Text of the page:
Guidance Note: Reconstruction and Long-term Capacity Development in Haiti
About the publication
- Published: January 2011
- Series: Norad reports: discussion
- Type: Norad reports
- Carried out by: Scanteam
- Commissioned by: Norad for the Royal Norwegian Ministry of Foreign Affairs
- Country: Haiti
- Pages: 28
- Serial number: 23/2010
- ISBN: 978-82-7548-533-3
- ISSN: --
The following are ten principles that can be applied to capacity development efforts in Haiti, led by Haitian authorities, and supported by their international Development Partners. The principles draw on international experience in fragile states and post-crisis situations over the past decade.
Principle One: Capacity development is a long-term effort that is knowledge, management, skills and funding intensive. Strengthening the core organisations and institutions of state is central to achieving national recovery and development goals. Strategy should also balance efforts to build core capacities in civil society and the private sector. In the Haitian context, as with other crisis situations, change will be measured over decades; beyond the timeframe of typical development interventions. Progress requires predictable and sustained commitments on the part of all stakeholders.
Principle Two: Capacity development efforts must be based on analysis of the existing and potential capacities, within the framework of national priorities. Capacity development must be based on robust assessments that identify: a) the national capacity that already exists; b) the gaps between existing capacity and priority needs; and c) where the international community can best contribute. Assessments must be closely coordinated between national and international stakeholders. The effectiveness of coordination is strengthened when capacity development efforts have their own results framework and monitoring system.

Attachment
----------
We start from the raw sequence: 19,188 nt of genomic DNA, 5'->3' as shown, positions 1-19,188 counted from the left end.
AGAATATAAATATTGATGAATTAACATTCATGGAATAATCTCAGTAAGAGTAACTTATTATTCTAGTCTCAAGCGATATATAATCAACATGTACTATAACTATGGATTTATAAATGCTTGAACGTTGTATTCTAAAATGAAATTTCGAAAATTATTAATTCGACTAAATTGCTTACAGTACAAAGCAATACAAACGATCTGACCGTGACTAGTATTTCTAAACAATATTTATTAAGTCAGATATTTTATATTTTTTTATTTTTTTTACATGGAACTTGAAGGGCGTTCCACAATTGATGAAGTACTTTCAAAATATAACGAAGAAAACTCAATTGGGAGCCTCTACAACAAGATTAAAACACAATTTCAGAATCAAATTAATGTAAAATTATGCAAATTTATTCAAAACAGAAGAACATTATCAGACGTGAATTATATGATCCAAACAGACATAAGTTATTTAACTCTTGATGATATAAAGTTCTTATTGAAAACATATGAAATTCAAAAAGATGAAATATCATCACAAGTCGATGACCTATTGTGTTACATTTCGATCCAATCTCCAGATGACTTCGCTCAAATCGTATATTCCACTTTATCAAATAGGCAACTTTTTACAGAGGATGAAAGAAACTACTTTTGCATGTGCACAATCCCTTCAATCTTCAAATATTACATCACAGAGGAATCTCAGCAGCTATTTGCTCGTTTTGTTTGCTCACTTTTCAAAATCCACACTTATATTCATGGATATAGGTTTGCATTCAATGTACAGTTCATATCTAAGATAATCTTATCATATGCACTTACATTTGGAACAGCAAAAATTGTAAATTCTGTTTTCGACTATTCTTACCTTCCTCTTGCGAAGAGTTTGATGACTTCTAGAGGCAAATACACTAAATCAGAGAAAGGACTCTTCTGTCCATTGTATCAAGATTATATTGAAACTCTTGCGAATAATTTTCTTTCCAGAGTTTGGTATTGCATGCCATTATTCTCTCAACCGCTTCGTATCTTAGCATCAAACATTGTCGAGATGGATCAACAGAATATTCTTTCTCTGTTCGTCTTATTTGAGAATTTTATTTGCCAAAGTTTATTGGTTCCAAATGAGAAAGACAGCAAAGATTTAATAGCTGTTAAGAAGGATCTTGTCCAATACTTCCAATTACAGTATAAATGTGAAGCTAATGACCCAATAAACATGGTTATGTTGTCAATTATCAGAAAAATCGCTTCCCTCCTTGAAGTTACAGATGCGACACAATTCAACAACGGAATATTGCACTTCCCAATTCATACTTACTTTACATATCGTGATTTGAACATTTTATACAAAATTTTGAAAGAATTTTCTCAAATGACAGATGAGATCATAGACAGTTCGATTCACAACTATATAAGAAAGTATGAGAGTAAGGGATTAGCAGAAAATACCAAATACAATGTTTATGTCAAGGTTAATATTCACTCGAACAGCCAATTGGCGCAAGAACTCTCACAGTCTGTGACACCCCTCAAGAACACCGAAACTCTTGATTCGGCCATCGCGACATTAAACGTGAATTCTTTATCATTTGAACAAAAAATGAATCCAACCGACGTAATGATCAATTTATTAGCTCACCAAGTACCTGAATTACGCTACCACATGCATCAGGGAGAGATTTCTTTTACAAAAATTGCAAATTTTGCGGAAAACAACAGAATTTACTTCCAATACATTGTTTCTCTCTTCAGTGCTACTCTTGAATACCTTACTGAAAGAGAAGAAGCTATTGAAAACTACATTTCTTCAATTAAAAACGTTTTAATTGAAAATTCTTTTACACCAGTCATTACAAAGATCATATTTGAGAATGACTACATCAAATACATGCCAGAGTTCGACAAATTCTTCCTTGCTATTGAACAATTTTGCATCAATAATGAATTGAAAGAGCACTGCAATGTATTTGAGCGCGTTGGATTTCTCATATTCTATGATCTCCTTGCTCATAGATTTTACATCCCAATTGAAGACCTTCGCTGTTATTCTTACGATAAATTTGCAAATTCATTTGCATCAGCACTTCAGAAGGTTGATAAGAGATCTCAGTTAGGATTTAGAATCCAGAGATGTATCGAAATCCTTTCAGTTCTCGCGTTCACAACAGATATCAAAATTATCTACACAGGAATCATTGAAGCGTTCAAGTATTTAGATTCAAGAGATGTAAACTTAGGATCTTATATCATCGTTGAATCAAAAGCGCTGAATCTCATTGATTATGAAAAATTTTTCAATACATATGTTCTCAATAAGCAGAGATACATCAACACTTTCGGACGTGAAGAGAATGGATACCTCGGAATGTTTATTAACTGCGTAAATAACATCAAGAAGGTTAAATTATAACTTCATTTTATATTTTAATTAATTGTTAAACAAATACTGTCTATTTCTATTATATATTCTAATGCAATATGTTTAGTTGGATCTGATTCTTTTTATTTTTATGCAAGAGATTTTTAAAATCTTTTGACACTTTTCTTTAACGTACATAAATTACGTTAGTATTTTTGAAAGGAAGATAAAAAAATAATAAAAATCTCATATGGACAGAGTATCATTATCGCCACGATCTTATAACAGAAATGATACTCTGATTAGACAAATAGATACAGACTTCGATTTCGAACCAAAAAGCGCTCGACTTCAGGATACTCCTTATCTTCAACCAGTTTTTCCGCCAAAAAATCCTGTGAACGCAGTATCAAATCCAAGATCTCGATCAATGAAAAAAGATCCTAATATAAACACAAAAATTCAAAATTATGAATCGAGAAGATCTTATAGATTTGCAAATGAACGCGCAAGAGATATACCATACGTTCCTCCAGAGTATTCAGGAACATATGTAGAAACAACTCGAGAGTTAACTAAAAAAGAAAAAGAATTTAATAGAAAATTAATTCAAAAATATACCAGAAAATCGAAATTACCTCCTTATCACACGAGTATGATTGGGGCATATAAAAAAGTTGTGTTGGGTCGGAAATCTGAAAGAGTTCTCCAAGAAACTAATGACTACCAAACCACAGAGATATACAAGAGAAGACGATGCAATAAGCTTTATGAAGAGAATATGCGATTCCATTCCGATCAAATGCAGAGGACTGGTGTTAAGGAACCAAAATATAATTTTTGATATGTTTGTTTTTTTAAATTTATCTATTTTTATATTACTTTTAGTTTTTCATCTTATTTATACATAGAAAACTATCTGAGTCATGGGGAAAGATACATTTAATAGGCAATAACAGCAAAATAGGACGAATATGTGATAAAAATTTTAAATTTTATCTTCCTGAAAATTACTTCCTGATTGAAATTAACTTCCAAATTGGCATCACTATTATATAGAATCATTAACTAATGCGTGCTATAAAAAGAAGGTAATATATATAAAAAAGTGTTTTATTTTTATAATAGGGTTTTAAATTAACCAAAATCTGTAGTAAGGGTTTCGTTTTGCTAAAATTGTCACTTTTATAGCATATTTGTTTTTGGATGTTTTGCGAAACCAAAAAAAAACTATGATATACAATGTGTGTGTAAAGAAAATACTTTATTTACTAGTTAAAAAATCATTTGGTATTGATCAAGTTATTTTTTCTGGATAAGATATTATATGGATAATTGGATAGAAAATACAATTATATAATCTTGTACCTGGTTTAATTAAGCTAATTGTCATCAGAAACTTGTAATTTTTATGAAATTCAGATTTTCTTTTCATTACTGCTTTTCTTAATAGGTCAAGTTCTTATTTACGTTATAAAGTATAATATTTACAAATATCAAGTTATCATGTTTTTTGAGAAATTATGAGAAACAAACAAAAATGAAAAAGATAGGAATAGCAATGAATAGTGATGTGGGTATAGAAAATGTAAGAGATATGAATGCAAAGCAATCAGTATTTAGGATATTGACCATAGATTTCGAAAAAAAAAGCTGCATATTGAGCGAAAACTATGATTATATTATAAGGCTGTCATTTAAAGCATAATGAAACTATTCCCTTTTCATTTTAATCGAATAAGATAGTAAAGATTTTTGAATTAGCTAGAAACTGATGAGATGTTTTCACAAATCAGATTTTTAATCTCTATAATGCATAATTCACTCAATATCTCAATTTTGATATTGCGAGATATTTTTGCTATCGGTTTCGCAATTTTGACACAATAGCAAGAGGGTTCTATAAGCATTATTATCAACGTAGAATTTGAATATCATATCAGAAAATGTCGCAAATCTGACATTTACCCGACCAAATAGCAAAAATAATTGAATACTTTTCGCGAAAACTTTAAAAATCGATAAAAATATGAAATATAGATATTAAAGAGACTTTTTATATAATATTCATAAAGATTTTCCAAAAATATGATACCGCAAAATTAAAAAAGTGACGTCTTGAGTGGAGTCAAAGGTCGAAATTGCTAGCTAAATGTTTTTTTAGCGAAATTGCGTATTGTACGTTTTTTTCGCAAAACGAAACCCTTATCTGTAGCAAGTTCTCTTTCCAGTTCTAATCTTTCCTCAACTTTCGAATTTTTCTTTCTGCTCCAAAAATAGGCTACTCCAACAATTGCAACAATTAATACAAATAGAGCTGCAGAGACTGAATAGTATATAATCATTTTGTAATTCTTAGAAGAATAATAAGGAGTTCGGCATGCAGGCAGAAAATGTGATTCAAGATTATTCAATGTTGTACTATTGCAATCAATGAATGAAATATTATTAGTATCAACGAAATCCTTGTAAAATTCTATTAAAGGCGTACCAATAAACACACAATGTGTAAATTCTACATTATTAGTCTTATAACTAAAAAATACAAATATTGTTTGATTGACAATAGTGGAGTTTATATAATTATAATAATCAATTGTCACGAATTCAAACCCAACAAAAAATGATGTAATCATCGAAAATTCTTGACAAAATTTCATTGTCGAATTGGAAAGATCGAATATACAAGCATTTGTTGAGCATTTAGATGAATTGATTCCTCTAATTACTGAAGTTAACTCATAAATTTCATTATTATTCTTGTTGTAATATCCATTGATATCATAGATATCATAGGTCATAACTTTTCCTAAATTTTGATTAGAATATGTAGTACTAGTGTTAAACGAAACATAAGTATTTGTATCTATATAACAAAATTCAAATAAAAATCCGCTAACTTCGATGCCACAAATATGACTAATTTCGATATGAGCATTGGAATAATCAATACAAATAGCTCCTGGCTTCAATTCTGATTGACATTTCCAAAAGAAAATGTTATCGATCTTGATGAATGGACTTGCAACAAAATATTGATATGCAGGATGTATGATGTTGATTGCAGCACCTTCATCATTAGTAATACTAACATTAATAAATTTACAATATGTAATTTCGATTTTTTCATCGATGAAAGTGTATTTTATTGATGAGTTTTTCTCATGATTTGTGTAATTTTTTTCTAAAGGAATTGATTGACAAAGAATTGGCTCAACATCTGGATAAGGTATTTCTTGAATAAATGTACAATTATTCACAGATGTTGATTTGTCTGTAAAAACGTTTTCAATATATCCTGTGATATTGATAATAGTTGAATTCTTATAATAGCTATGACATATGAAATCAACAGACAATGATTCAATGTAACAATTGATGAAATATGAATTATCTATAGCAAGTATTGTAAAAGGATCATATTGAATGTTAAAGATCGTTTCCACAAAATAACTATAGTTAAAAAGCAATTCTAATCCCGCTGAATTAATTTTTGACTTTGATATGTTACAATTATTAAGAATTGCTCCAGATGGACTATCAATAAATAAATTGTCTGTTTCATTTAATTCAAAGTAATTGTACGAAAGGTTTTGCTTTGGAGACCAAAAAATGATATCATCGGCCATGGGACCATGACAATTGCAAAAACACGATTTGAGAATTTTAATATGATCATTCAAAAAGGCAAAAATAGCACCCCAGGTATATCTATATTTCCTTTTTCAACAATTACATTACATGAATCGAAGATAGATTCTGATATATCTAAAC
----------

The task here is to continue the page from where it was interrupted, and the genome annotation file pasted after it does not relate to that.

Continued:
Principle Three: National political commitment and leadership is essential for capacity development to be relevant and sustainable. Sustained national leadership is the single most important determinant of capacity development results. Efforts are most effective when they are demand-driven and respond to Government requests and priorities, preferably set out in a coherent strategic framework. In the absence of national ownership, sustainability cannot be achieved.
Principle Four: Capacity Development requires a concerted and closely coordinated approach between key stakeholders. Post-crisis situations are characterised by an increase of international resources and a large number and variety of stakeholders. The need to build coherence between the stakeholders is essential to long-term effectiveness. The financial and transaction cost involved in coordination efforts, therefore, are a necessary investment. To the extent possible, consultations should include national and international organisations (NGOS and CSO), as these currently deliver a significant portion of public goods in Haiti.
Principle Five: Post-crisis capacity development efforts must build on existing capacities. All societies have forms of capacity and social organisation, if not in the structures of state then in communities, social organisations or the coping mechanisms that exist precisely because the state is weak or absent. Capacity development efforts are most effective when they build on existing capacities, and do not undermine or compete with them. Context knowledge is critical. Efforts in Haiti must also consider the existing constitutional, state architecture and past internationally-supported efforts for state reform.